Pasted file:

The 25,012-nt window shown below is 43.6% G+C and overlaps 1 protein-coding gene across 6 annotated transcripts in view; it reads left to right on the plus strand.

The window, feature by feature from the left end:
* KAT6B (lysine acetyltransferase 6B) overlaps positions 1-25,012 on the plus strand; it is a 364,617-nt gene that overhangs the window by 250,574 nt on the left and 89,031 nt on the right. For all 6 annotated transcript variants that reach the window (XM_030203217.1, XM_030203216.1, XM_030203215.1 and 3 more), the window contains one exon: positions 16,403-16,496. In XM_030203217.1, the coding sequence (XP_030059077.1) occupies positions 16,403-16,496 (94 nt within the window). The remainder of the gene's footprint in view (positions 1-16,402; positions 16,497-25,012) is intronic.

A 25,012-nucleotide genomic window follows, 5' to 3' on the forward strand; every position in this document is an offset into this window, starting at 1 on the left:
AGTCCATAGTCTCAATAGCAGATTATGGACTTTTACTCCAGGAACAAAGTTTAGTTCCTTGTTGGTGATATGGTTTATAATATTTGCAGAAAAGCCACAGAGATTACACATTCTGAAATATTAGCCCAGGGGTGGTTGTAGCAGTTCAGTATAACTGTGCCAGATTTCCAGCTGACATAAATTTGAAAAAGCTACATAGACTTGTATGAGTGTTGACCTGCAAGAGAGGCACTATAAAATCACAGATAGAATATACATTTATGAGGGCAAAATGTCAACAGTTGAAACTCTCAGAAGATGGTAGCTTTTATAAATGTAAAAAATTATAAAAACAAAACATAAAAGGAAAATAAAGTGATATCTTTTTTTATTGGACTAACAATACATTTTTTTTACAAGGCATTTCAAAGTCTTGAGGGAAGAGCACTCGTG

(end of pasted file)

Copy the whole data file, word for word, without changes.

The 25,012-nt window shown below is 43.6% G+C and overlaps 1 protein-coding gene across 6 annotated transcripts in view; it reads left to right on the plus strand.

The window, feature by feature from the left end:
* KAT6B (lysine acetyltransferase 6B) overlaps positions 1-25,012 on the plus strand; it is a 364,617-nt gene that overhangs the window by 250,574 nt on the left and 89,031 nt on the right. For all 6 annotated transcript variants that reach the window (XM_030203217.1, XM_030203216.1, XM_030203215.1 and 3 more), the window contains one exon: positions 16,403-16,496. In XM_030203217.1, the coding sequence (XP_030059077.1) occupies positions 16,403-16,496 (94 nt within the window). The remainder of the gene's footprint in view (positions 1-16,402; positions 16,497-25,012) is intronic.

A 25,012-nucleotide genomic window follows, 5' to 3' on the forward strand; every position in this document is an offset into this window, starting at 1 on the left:
AGTCCATAGTCTCAATAGCAGATTATGGACTTTTACTCCAGGAACAAAGTTTAGTTCCTTGTTGGTGATATGGTTTATAATATTTGCAGAAAAGCCACAGAGATTACACATTCTGAAATATTAGCCCAGGGGTGGTTGTAGCAGTTCAGTATAACTGTGCCAGATTTCCAGCTGACATAAATTTGAAAAAGCTACATAGACTTGTATGAGTGTTGACCTGCAAGAGAGGCACTATAAAATCACAGATAGAATATACATTTATGAGGGCAAAATGTCAACAGTTGAAACTCTCAGAAGATGGTAGCTTTTATAAATGTAAAAAATTATAAAAACAAAACATAAAAGGAAAATAAAGTGATATCTTTTTTTATTGGACTAACAATACATTTTTTTTACAAGGCATTTCAAAGTCTTGAGGGAAGAGCACTCGTG